Judy Billings, former State Superintendent of Public Instruction, who is HIV-positive and has advocated for the rights of HIV and AIDS patients for 10 years. Ms. Billings noted, “Timely access to HIV medication is extremely important, because going without for even a short time can raise my resistance not only to the particular drug, but to the entire class of drugs. This makes the managing the HIV virus much more difficult. If I could not get timely access to these medications it would expose me to serious health risks.”
Rhiannon Andreini, a student at Western Washington University, who was refused access to emergency contraception by a pharmacy in Mukilteo, WA. She sought to obtain emergency contraception after a condom tore during intercourse. “I might need and choose to use emergency contraception in the future. I would like to participate in this litigation to help ensure that I, and all women in Washington, can get timely access to emergency contraception to prevent an unintended pregnancy without harassment or hostility,” she said.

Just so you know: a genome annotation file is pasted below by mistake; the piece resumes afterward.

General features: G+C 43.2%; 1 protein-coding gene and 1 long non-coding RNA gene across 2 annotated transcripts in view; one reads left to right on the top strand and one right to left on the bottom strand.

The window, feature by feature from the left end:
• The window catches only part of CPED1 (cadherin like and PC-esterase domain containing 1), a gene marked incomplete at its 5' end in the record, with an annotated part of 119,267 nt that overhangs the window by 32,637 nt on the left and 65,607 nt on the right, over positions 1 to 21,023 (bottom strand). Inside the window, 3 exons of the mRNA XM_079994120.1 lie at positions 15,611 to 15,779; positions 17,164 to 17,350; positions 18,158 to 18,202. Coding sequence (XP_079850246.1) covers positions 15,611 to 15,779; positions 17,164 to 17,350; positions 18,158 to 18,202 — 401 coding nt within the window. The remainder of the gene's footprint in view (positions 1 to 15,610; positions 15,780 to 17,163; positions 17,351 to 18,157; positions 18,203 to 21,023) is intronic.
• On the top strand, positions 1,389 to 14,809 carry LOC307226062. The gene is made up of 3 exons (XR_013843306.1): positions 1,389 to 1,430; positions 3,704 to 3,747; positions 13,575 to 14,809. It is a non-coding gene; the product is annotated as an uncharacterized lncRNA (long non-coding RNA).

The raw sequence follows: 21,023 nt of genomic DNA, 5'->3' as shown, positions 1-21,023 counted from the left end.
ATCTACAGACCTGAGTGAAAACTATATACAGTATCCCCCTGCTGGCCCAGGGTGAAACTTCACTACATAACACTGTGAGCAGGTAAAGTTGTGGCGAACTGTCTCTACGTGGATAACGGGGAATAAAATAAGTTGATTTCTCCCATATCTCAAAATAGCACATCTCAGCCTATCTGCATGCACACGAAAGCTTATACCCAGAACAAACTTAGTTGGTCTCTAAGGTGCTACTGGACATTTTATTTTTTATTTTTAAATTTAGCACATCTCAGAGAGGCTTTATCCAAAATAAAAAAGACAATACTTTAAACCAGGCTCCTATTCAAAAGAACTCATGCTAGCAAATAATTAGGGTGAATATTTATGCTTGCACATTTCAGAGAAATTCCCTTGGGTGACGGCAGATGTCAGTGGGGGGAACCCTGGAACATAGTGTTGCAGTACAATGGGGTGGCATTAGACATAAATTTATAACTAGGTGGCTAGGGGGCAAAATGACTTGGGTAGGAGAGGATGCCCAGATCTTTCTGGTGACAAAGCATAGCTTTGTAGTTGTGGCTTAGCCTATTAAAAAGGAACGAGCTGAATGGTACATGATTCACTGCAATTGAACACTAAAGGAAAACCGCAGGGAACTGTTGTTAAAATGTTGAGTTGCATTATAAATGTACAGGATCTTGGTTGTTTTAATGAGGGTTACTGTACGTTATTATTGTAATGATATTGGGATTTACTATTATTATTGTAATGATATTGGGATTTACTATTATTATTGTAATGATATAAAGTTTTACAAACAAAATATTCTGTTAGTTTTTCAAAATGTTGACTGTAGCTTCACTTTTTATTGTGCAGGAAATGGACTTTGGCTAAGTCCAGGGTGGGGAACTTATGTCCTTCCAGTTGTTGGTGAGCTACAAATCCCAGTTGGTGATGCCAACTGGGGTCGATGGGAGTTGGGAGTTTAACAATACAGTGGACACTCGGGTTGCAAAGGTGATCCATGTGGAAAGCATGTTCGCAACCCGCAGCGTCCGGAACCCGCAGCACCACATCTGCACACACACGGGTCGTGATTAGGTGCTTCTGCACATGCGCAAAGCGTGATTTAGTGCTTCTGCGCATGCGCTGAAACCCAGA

Dr. Jeff Schouten, a professor of surgery at the University of Washington and a primary care provider at Harborview Hospital, who stated, “As an HIV care provider, I am aware that some people associate HIV with what they perceive as lifestyle choices with which they do not agree. I am concerned that this poses a risk to people who need access to HIV medication, in that they might face denial or harassment when attempting to fill prescriptions.”
Molly Harmon, a married small business operator in Seattle. She experienced harassment when she sought to fill a prescription for emergency contraception. “I want to ensure that I and others can get timely access to emergency and other contraception to prevent an unintended pregnancy,” Harmon said.
Catherine Rosman, a married graduate student living in Spokane, a member of both the Methodist Church and Spiritual Youth for Reproductive Freedom. She has heard numerous accounts of pharmacists who refuse to fill emergency contraception prescriptions, or otherwise act in a hostile or harassing manner to those seeking such prescriptions. “I want to ensure that women are treated with respect when seeking medications,” said Rosman.